In the case of Zyk & Zyk the Family Court held that a lottery ticked purchased during a relationship should be treated as both a windfall and a contribution.[10] The facts in this case involved a husband who purchased a winning lottery ticket using shared income, the winnings were treated as a joint contribution and added to the shared property pool.[11]

2. Q: What if I Win Big After Separation – Can I Keep It?

Whether a windfall gain is considered a contribution and part of the property pool following separation will depend on the circumstances of the case.

In the case of Farmer & Bramley the Husband won $5 million on the lottery 18 months after separation.[12] The Court awarded the Wife 15% ($750,000.00) of the win in the property settlement. This Order was made on the basis that the wife made substantial financial and non-financial contributions through the course of their twelve year relationship. The husband appealed this decision and was unsuccessful.

The Court in Farmer and Bramley considered that it is not the intention of the Family Law Act to specifically exclude lottery winnings made after separation from the shared property pool:[13]

‘“If it was to be determined that a majority of the community considered that one spouse should, as a general rule, have no entitlement to share in property either by good fortune or good management acquired after separation by the other spouse, then the Act would need to be amended to make this clear.”[14]


Winning the lottery can be an incredible stroke of luck, but it can also raise complex legal issues, particularly during or after marital or de facto separation. Understanding the legal implications, including potential impacts family law financial settlement and the treatment of lottery winnings as windfalls, is essential to safeguard your financial interests.

The $3.1 million mistake of Ms Rossie in her family law property proceedings was failing to disclose her winnings. Had Ms Rossie complied with her obligations for disclosure the Court would likely have made an order based on factors of Justice and Equity which accurately reflected the contributions of the parties to the relationship.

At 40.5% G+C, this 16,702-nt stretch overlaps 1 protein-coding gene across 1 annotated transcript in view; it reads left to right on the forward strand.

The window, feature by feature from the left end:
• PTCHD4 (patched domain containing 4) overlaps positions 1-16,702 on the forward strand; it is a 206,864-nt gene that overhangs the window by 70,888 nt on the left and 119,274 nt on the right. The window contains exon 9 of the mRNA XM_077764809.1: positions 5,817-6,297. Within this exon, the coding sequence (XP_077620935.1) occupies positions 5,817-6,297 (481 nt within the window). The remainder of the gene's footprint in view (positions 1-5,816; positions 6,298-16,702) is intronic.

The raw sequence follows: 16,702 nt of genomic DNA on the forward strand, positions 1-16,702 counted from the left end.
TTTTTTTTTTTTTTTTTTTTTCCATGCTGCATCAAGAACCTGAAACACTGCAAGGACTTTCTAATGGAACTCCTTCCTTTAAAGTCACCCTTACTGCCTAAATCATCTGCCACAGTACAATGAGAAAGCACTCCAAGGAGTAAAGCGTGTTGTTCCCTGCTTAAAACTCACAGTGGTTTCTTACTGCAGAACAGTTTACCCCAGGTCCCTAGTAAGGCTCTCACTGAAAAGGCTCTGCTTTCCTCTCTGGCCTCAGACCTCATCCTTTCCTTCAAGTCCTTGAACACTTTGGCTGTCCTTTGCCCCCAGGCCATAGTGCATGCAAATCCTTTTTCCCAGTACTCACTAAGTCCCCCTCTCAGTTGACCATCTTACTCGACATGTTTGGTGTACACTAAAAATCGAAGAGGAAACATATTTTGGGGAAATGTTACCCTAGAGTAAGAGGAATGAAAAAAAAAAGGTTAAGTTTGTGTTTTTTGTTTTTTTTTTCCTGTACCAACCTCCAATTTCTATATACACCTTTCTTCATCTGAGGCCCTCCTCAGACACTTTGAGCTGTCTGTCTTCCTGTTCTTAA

The same principles of a lottery win would also apply to any other gambling success such as a casino payout, pokie machine collect or a winning horse racing ticket.

When dealing with the complex intersection of lottery winnings and marital or de facto separation, seeking legal advice is crucial. A qualified family lawyer can help you navigate the legal implications of your lottery win, ensure your rights are protected, and provide guidance on disclosing your winnings during negotiations. By taking the right steps and seeking professional guidance, you can maximise the benefits of your lottery win and avoid making the same costly mistake as Ms Rossie.

Author: Aspen Roggeveen

[1] Family Circuit and Family Court of Australia (Family Law) Rules (‘Rules’) 2021 Ch 6.

[2] Rules 6.17.

[3] Rules 6.17.

[4] Family Law Act 1975 (Cth) ss 79(4), 90SM(4).

[5] Family Law Act 1975 (Cth) ss 79(4)(c), 90SM(4)(c); Norbis v Norbis 161 CLR 513.

[6] Aleksovski & Aleksovski (1996) FLC 92.

[7] Aleksovski & Aleksovski (1996) FLC 92.

[8] Family Law Act 1975 (Cth) ss 79(2), 90SM(2); Aleksovski & Aleksovski (1996) FLC 92.

[9] Family Law Act 1975 (Cth) ss 79(4), 90SM(4)..

[10] Zyk & Zyk [1995] FAMCA 135.

[11] Zyk & Zyk [1995] FAMCA 135.

[12] Farmer & Bramley [2000] FAMCA 1615.

[13] Farmer & Bramley [2000] FAMCA 1615.

[14] Farmer & Bramley [2000] FAMCA 1615.